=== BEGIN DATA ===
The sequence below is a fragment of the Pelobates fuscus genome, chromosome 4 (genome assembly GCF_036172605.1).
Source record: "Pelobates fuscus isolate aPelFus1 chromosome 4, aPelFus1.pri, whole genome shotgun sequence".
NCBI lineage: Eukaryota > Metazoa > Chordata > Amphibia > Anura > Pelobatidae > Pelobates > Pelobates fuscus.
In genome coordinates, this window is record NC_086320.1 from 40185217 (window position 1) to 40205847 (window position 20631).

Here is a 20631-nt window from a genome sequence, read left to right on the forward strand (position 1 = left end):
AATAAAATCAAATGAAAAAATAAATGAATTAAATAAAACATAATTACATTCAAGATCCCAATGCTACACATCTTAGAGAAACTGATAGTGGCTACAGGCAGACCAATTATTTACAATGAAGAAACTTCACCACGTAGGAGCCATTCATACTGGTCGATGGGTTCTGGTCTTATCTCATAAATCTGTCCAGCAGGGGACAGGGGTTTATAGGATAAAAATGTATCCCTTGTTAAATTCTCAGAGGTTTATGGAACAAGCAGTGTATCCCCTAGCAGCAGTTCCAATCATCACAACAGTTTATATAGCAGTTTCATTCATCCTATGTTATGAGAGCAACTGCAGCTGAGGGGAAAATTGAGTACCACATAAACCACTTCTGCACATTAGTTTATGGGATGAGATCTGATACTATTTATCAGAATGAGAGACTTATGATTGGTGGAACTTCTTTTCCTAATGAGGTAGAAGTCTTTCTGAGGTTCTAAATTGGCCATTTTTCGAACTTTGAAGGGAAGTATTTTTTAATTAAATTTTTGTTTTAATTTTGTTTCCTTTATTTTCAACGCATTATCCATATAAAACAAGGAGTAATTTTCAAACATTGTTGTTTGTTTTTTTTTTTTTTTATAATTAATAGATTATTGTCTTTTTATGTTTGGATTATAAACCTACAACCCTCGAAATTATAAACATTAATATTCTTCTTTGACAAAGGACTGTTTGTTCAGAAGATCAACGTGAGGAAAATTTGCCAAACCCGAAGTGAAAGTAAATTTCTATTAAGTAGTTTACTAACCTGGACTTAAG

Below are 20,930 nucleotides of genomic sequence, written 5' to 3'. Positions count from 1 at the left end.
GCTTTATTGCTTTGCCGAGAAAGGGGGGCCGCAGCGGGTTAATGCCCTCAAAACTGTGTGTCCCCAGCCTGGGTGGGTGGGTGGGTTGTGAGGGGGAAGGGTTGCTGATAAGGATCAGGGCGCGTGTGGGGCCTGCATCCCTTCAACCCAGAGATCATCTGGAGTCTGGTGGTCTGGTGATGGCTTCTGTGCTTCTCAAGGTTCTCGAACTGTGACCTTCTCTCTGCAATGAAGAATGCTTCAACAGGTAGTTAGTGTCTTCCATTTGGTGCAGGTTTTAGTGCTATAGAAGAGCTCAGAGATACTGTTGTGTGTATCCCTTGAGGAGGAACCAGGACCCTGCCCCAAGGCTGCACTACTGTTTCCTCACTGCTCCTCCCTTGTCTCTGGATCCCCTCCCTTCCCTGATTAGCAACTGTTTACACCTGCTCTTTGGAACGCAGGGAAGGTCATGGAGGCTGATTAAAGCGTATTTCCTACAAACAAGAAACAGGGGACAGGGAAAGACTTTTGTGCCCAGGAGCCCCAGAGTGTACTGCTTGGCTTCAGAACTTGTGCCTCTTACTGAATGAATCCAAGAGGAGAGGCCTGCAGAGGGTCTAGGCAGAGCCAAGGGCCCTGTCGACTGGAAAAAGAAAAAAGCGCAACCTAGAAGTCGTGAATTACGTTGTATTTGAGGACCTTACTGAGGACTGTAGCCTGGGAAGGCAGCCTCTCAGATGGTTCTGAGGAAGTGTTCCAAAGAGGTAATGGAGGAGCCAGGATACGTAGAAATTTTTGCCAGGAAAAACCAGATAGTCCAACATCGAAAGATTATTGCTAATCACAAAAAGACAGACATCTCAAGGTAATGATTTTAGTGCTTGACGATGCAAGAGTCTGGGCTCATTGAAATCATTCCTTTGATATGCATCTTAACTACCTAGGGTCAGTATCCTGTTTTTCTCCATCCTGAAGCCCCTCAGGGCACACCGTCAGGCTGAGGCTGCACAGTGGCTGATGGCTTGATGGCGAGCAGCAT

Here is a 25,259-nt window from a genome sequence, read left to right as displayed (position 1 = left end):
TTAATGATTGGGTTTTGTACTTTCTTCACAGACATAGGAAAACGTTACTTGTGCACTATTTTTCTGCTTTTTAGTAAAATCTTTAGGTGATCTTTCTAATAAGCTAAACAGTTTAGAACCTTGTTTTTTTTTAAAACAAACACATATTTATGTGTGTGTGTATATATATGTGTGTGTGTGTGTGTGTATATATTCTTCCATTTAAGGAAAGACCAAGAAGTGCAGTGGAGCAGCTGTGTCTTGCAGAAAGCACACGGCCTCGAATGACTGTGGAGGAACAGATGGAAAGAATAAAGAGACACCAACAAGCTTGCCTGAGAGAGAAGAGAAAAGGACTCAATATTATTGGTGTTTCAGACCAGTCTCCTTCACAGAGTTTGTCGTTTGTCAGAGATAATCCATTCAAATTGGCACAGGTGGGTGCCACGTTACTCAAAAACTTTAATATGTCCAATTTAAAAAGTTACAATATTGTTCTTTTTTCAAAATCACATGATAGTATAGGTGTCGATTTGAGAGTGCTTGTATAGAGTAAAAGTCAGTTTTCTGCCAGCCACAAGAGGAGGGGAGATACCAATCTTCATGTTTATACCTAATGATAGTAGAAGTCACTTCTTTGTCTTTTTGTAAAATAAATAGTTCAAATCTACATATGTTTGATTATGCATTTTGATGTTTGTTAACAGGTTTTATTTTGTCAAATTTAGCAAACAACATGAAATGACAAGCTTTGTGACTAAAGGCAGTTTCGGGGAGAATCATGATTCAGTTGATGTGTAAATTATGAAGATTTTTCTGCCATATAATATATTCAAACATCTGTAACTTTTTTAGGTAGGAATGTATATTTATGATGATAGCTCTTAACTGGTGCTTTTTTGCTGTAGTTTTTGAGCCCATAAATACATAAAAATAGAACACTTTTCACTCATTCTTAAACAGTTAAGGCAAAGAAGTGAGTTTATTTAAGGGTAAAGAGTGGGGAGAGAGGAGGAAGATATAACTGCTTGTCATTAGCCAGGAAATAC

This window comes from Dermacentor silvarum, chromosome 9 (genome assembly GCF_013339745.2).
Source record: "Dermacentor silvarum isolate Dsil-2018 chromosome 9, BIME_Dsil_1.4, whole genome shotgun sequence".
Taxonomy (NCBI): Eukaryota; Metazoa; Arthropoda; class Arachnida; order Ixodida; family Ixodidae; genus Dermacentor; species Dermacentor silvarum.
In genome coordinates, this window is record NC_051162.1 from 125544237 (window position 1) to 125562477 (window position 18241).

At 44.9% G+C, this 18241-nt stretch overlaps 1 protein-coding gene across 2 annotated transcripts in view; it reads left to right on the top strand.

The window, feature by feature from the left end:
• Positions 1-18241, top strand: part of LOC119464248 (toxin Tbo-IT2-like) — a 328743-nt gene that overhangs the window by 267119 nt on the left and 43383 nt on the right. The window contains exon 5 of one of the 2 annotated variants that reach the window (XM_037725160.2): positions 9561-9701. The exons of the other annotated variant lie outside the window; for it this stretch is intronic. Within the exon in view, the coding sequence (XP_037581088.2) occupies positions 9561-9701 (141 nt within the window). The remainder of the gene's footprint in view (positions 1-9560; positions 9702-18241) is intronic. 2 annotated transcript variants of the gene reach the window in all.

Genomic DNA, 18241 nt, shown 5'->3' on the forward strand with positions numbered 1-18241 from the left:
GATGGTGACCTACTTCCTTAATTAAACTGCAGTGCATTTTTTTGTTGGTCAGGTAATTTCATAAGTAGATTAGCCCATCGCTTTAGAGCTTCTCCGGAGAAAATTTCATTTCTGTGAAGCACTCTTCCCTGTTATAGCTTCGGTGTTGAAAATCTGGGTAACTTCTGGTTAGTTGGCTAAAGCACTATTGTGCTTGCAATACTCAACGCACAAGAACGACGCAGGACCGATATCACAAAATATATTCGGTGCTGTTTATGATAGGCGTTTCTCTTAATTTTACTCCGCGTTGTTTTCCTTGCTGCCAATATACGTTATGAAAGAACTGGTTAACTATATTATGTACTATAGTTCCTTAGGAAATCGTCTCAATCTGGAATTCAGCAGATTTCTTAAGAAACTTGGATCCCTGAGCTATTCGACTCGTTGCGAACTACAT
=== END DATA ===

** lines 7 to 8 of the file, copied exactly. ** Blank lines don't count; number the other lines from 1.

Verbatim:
Below are 20,930 nucleotides of genomic sequence, written 5' to 3'. Positions count from 1 at the left end.
GCTTTATTGCTTTGCCGAGAAAGGGGGGCCGCAGCGGGTTAATGCCCTCAAAACTGTGTGTCCCCAGCCTGGGTGGGTGGGTGGGTTGTGAGGGGGAAGGGTTGCTGATAAGGATCAGGGCGCGTGTGGGGCCTGCATCCCTTCAACCCAGAGATCATCTGGAGTCTGGTGGTCTGGTGATGGCTTCTGTGCTTCTCAAGGTTCTCGAACTGTGACCTTCTCTCTGCAATGAAGAATGCTTCAACAGGTAGTTAGTGTCTTCCATTTGGTGCAGGTTTTAGTGCTATAGAAGAGCTCAGAGATACTGTTGTGTGTATCCCTTGAGGAGGAACCAGGACCCTGCCCCAAGGCTGCACTACTGTTTCCTCACTGCTCCTCCCTTGTCTCTGGATCCCCTCCCTTCCCTGATTAGCAACTGTTTACACCTGCTCTTTGGAACGCAGGGAAGGTCATGGAGGCTGATTAAAGCGTATTTCCTACAAACAAGAAACAGGGGACAGGGAAAGACTTTTGTGCCCAGGAGCCCCAGAGTGTACTGCTTGGCTTCAGAACTTGTGCCTCTTACTGAATGAATCCAAGAGGAGAGGCCTGCAGAGGGTCTAGGCAGAGCCAAGGGCCCTGTCGACTGGAAAAAGAAAAAAGCGCAACCTAGAAGTCGTGAATTACGTTGTATTTGAGGACCTTACTGAGGACTGTAGCCTGGGAAGGCAGCCTCTCAGATGGTTCTGAGGAAGTGTTCCAAAGAGGTAATGGAGGAGCCAGGATACGTAGAAATTTTTGCCAGGAAAAACCAGATAGTCCAACATCGAAAGATTATTGCTAATCACAAAAAGACAGACATCTCAAGGTAATGATTTTAGTGCTTGACGATGCAAGAGTCTGGGCTCATTGAAATCATTCCTTTGATATGCATCTTAACTACCTAGGGTCAGTATCCTGTTTTTCTCCATCCTGAAGCCCCTCAGGGCACACCGTCAGGCTGAGGCTGCACAGTGGCTGATGGCTTGATGGCGAGCAGCAT